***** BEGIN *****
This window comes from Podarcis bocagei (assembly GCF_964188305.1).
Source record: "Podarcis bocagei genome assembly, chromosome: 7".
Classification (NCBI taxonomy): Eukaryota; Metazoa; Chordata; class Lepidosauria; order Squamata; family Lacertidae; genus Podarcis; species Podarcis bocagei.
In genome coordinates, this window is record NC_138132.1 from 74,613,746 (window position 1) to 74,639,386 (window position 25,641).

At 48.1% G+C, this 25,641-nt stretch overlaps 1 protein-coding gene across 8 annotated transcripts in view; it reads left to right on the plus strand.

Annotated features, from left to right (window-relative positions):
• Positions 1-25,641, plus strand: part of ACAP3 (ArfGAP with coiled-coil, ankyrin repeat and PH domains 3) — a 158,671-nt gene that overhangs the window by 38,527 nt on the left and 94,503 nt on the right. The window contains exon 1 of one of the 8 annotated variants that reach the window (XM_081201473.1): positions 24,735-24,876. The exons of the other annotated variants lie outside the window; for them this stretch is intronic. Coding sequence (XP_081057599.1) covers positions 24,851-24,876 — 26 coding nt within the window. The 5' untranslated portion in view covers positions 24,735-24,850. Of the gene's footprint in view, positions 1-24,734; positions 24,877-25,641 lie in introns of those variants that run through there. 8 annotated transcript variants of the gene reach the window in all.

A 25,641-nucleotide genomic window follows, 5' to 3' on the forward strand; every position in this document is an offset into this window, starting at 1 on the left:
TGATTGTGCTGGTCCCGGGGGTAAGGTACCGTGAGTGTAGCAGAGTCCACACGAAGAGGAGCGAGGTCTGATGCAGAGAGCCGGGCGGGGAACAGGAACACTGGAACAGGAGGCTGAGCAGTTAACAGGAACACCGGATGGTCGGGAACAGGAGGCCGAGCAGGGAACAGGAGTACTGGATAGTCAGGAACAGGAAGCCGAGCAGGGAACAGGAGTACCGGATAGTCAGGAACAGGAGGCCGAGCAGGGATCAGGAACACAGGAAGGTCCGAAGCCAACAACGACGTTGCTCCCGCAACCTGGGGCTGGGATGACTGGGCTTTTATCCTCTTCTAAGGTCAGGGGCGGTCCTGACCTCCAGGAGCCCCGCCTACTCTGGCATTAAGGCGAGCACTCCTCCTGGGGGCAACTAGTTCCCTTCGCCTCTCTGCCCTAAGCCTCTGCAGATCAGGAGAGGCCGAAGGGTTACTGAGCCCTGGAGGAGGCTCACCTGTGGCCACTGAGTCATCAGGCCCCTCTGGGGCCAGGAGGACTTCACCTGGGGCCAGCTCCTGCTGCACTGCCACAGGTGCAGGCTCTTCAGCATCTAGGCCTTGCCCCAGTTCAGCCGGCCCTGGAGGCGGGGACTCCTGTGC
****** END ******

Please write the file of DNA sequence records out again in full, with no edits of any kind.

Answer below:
This window comes from Podarcis bocagei (assembly GCF_964188305.1).
Source record: "Podarcis bocagei genome assembly, chromosome: 7".
Classification (NCBI taxonomy): Eukaryota; Metazoa; Chordata; class Lepidosauria; order Squamata; family Lacertidae; genus Podarcis; species Podarcis bocagei.
In genome coordinates, this window is record NC_138132.1 from 74,613,746 (window position 1) to 74,639,386 (window position 25,641).

At 48.1% G+C, this 25,641-nt stretch overlaps 1 protein-coding gene across 8 annotated transcripts in view; it reads left to right on the plus strand.

Annotated features, from left to right (window-relative positions):
• Positions 1-25,641, plus strand: part of ACAP3 (ArfGAP with coiled-coil, ankyrin repeat and PH domains 3) — a 158,671-nt gene that overhangs the window by 38,527 nt on the left and 94,503 nt on the right. The window contains exon 1 of one of the 8 annotated variants that reach the window (XM_081201473.1): positions 24,735-24,876. The exons of the other annotated variants lie outside the window; for them this stretch is intronic. Coding sequence (XP_081057599.1) covers positions 24,851-24,876 — 26 coding nt within the window. The 5' untranslated portion in view covers positions 24,735-24,850. Of the gene's footprint in view, positions 1-24,734; positions 24,877-25,641 lie in introns of those variants that run through there. 8 annotated transcript variants of the gene reach the window in all.

A 25,641-nucleotide genomic window follows, 5' to 3' on the forward strand; every position in this document is an offset into this window, starting at 1 on the left:
TGATTGTGCTGGTCCCGGGGGTAAGGTACCGTGAGTGTAGCAGAGTCCACACGAAGAGGAGCGAGGTCTGATGCAGAGAGCCGGGCGGGGAACAGGAACACTGGAACAGGAGGCTGAGCAGTTAACAGGAACACCGGATGGTCGGGAACAGGAGGCCGAGCAGGGAACAGGAGTACTGGATAGTCAGGAACAGGAAGCCGAGCAGGGAACAGGAGTACCGGATAGTCAGGAACAGGAGGCCGAGCAGGGATCAGGAACACAGGAAGGTCCGAAGCCAACAACGACGTTGCTCCCGCAACCTGGGGCTGGGATGACTGGGCTTTTATCCTCTTCTAAGGTCAGGGGCGGTCCTGACCTCCAGGAGCCCCGCCTACTCTGGCATTAAGGCGAGCACTCCTCCTGGGGGCAACTAGTTCCCTTCGCCTCTCTGCCCTAAGCCTCTGCAGATCAGGAGAGGCCGAAGGGTTACTGAGCCCTGGAGGAGGCTCACCTGTGGCCACTGAGTCATCAGGCCCCTCTGGGGCCAGGAGGACTTCACCTGGGGCCAGCTCCTGCTGCACTGCCACAGGTGCAGGCTCTTCAGCATCTAGGCCTTGCCCCAGTTCAGCCGGCCCTGGAGGCGGGGACTCCTGTGC